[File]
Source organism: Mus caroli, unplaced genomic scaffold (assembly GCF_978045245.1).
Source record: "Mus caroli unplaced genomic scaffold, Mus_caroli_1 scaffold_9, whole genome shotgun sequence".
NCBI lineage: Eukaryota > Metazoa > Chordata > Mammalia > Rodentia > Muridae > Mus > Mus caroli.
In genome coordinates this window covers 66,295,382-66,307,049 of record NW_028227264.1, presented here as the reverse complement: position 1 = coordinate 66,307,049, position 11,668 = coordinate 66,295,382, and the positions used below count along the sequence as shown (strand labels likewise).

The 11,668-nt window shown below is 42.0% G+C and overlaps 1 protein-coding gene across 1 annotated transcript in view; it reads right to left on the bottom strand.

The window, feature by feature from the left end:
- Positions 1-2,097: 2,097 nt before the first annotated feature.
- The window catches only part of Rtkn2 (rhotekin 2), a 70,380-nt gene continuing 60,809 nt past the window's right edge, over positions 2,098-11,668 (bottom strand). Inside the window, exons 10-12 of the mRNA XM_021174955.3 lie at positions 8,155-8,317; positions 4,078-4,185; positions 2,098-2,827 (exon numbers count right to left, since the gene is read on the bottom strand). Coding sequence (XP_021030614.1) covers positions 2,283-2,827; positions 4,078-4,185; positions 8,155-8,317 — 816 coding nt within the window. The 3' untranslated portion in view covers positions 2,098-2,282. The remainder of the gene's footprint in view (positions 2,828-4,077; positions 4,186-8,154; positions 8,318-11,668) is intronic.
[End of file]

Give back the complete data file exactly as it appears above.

Source organism: Mus caroli, unplaced genomic scaffold (assembly GCF_978045245.1).
Source record: "Mus caroli unplaced genomic scaffold, Mus_caroli_1 scaffold_9, whole genome shotgun sequence".
NCBI lineage: Eukaryota > Metazoa > Chordata > Mammalia > Rodentia > Muridae > Mus > Mus caroli.
In genome coordinates this window covers 66,295,382-66,307,049 of record NW_028227264.1, presented here as the reverse complement: position 1 = coordinate 66,307,049, position 11,668 = coordinate 66,295,382, and the positions used below count along the sequence as shown (strand labels likewise).

The 11,668-nt window shown below is 42.0% G+C and overlaps 1 protein-coding gene across 1 annotated transcript in view; it reads right to left on the bottom strand.

The window, feature by feature from the left end:
- Positions 1-2,097: 2,097 nt before the first annotated feature.
- The window catches only part of Rtkn2 (rhotekin 2), a 70,380-nt gene continuing 60,809 nt past the window's right edge, over positions 2,098-11,668 (bottom strand). Inside the window, exons 10-12 of the mRNA XM_021174955.3 lie at positions 8,155-8,317; positions 4,078-4,185; positions 2,098-2,827 (exon numbers count right to left, since the gene is read on the bottom strand). Coding sequence (XP_021030614.1) covers positions 2,283-2,827; positions 4,078-4,185; positions 8,155-8,317 — 816 coding nt within the window. The 3' untranslated portion in view covers positions 2,098-2,282. The remainder of the gene's footprint in view (positions 2,828-4,077; positions 4,186-8,154; positions 8,318-11,668) is intronic.